SBD/September 12, 2011/Facilities

AEG Scores Big Win For Farmers Field As California Senate Passes Bill

Calif. Gov. Jerry Brown has 30 days to sign or veto bill
The California State Senate on Friday "passed a bill to expedite legal challenges" to AEG's proposed Farmers Field, a decision that "could pave the way for the NFL to return" to L.A., according to Arash Markazi of ESPN L.A. Senate Bill 292, "which passed 32-7, will now go to California Gov. Jerry Brown, who has 30 days to either sign or veto" it. Brown is "expected to sign it but if he takes no action, the bill will become law anyway." California Lieutenant Gov. Gavin Newsom "announced his support for the bipartisan bill on Thursday." Friday's decision from the state "represents the biggest milestone for the NFL's return to Los Angeles since the city council unanimously passed the financial framework of an agreement between AEG and the city last month to build the 72,000-seat stadium." AEG President & CEO Tim Leiweke had said that "plans for Farmers Field could not have continued unless the bill was passed." He also said that he expects Majestic Realty, aiming to build an NFL-ready stadium just outside downtown L.A., "to file or back a lawsuit in an attempt to stop the downtown project by tying it up in litigation for years." AEG's bill "includes no exemption from environmental laws and would allow legal challenges to the stadium's environmental impact report (EIR) to be heard immediately in the California Court of Appeal, which would then come to a decision within 175 days." In exchange, AEG has "pledged to build a carbon-neutral stadium with more public transit users than any other stadium in the country and has committed to making Farmers Field one of the only stadiums in the country to have a net-zero carbon footprint." Markazi noted the ruling "will now allow AEG to continue with design and environmental work currently being done at a cost of $50 million, in the hopes of breaking ground on the project" by June '12. If AEG is "able to clear all environmental and legal challenges by May, an NFL team will likely announce plans to relocate to Los Angeles and play in either the Coliseum or the Rose Bowl until Farmers Field is completed" (ESPNLA.com, 9/9).

TOUCHDOWN FOR AEG: In L.A., McGreevy & York noted AEG and "myriad backers pushed hard for approval." The developer "enlisted fans to send more than 39,000 emails to legislators," and unions "held a sit-in at the office of one Long Beach senator who had hesitated to support the bill" (L.A. TIMES, 9/10). Leiweke said on Friday, "We now have complete predictability. It's no longer a question of getting it done; we can get it done. And now it's very evident to the NFL and its owners." AEG Chair Phil Anschutz will help fund construction of Farmers Field, and Leiweke said, "A lot of owners understand there's only one place in the United States where one guy has stepped up and offered to pay $1 billion for a new stadium. They don't have to write a check." Leiweke said that AEG "will not negotiate a long-term lease or place a team in the position of providing notification of an impending move until after the Super Bowl." But after Friday's ruling, Leiweke said, "Phil's impressed. I know he thinks this will be interesting in these economic times, but he looks at the world as more of a marathon than a sprint." Leiweke, who noted that he "will meet very soon" with NFL Commissioner Roger Goodell, also indicated that AEG "will begin selling suites with the understanding an agreement must be reached with a team to move" to L.A. He added that his company "will also start lining up founding partners" to join naming-rights sponsor Farmers Insurance (L.A. TIMES, 9/10).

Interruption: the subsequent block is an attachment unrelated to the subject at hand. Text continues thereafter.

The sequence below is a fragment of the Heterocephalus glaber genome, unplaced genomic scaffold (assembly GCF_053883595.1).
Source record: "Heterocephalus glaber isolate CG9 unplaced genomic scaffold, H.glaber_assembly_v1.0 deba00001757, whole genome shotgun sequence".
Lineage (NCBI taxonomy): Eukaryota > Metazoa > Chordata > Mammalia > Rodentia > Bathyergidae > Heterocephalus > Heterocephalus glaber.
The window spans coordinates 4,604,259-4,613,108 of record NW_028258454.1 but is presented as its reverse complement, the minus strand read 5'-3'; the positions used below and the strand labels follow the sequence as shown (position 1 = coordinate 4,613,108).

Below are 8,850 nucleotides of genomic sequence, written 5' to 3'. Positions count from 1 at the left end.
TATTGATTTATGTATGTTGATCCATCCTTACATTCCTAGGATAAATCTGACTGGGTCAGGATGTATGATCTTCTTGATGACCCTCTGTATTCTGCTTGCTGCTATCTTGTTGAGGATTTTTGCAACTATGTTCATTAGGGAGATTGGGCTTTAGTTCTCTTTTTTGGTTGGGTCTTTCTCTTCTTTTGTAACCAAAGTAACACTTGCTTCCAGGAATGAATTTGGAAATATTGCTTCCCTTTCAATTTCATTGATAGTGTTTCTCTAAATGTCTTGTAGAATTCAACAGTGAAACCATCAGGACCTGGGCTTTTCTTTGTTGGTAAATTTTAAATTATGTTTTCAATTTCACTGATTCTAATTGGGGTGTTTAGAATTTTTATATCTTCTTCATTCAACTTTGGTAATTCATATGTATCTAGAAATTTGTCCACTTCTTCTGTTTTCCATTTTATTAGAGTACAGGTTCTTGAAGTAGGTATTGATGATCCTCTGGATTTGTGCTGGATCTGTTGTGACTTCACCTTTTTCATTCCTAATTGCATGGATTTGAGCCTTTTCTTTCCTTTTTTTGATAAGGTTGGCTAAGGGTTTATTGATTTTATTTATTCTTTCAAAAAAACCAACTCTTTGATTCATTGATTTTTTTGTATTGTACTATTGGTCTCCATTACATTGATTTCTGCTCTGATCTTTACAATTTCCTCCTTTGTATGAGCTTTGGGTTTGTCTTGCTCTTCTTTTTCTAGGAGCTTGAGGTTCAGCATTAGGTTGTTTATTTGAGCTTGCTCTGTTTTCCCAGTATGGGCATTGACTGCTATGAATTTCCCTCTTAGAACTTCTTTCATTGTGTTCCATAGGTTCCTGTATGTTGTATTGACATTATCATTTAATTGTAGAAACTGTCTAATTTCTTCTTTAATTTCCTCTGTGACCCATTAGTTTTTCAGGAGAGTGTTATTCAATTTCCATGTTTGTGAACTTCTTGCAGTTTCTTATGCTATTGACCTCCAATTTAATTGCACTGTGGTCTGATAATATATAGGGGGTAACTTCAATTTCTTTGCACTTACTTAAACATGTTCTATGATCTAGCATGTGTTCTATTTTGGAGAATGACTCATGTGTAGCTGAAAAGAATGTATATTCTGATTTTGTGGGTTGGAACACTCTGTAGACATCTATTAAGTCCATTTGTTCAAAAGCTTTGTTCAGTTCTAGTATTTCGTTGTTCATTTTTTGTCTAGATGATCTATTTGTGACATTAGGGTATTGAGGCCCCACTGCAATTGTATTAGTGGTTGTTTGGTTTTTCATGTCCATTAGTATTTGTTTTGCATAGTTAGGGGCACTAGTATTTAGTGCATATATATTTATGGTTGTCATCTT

CUTTING SOME RED TAPE: In San Diego, Michael Gardner reported the legislation approved Friday also "could speed up expansion of the San Diego Convention Center and construction of a possible Chargers stadium downtown." The bill will tighten "deadlines for legal challenges to large public works projects, a move meant to encourage jobs and news projects and avoid delays." The proposed convention center expansion "may qualify, as could any future new stadium for the Chargers." But sites and plans for both "would have to be ready by Jan. 1, 2015" (SAN DIEGO UNION TRIBUNE, 9/10).
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